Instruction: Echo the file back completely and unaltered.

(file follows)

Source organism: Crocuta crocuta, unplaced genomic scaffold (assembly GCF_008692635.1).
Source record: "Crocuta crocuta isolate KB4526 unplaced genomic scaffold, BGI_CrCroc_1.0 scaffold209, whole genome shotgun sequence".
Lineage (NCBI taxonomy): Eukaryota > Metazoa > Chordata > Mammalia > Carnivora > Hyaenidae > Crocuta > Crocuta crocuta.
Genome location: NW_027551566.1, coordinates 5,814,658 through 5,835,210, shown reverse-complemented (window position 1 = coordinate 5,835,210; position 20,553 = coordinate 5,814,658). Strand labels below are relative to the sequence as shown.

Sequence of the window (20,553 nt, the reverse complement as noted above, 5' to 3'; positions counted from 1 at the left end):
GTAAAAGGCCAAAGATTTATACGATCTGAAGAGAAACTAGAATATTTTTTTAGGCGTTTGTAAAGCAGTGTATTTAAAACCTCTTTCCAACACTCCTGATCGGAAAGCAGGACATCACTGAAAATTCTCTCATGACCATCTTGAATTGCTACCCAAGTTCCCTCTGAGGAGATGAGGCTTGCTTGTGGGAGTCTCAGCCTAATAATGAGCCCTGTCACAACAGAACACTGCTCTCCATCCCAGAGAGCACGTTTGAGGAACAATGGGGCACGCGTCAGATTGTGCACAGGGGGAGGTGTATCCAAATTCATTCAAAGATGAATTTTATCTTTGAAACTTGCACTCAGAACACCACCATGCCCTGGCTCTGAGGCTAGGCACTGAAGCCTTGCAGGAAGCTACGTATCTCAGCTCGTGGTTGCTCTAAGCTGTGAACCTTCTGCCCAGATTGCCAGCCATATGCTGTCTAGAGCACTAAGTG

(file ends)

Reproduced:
Source organism: Crocuta crocuta, unplaced genomic scaffold (assembly GCF_008692635.1).
Source record: "Crocuta crocuta isolate KB4526 unplaced genomic scaffold, BGI_CrCroc_1.0 scaffold209, whole genome shotgun sequence".
Lineage (NCBI taxonomy): Eukaryota > Metazoa > Chordata > Mammalia > Carnivora > Hyaenidae > Crocuta > Crocuta crocuta.
Genome location: NW_027551566.1, coordinates 5,814,658 through 5,835,210, shown reverse-complemented (window position 1 = coordinate 5,835,210; position 20,553 = coordinate 5,814,658). Strand labels below are relative to the sequence as shown.

Sequence of the window (20,553 nt, the reverse complement as noted above, 5' to 3'; positions counted from 1 at the left end):
GTAAAAGGCCAAAGATTTATACGATCTGAAGAGAAACTAGAATATTTTTTTAGGCGTTTGTAAAGCAGTGTATTTAAAACCTCTTTCCAACACTCCTGATCGGAAAGCAGGACATCACTGAAAATTCTCTCATGACCATCTTGAATTGCTACCCAAGTTCCCTCTGAGGAGATGAGGCTTGCTTGTGGGAGTCTCAGCCTAATAATGAGCCCTGTCACAACAGAACACTGCTCTCCATCCCAGAGAGCACGTTTGAGGAACAATGGGGCACGCGTCAGATTGTGCACAGGGGGAGGTGTATCCAAATTCATTCAAAGATGAATTTTATCTTTGAAACTTGCACTCAGAACACCACCATGCCCTGGCTCTGAGGCTAGGCACTGAAGCCTTGCAGGAAGCTACGTATCTCAGCTCGTGGTTGCTCTAAGCTGTGAACCTTCTGCCCAGATTGCCAGCCATATGCTGTCTAGAGCACTAAGTG